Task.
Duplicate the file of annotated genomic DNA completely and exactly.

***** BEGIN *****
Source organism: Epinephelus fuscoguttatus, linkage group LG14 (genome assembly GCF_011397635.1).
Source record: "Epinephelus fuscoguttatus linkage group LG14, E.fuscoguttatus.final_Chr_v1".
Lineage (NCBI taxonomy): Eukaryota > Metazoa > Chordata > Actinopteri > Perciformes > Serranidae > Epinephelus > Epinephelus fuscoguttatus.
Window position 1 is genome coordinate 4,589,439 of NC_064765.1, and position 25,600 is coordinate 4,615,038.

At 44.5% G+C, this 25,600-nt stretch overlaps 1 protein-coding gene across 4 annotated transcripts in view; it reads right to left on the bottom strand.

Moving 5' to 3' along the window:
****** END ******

Source organism: Epinephelus fuscoguttatus, linkage group LG14 (genome assembly GCF_011397635.1).
Source record: "Epinephelus fuscoguttatus linkage group LG14, E.fuscoguttatus.final_Chr_v1".
Lineage (NCBI taxonomy): Eukaryota > Metazoa > Chordata > Actinopteri > Perciformes > Serranidae > Epinephelus > Epinephelus fuscoguttatus.
Window position 1 is genome coordinate 4,589,439 of NC_064765.1, and position 25,600 is coordinate 4,615,038.

At 44.5% G+C, this 25,600-nt stretch overlaps 1 protein-coding gene across 4 annotated transcripts in view; it reads right to left on the bottom strand.

Moving 5' to 3' along the window: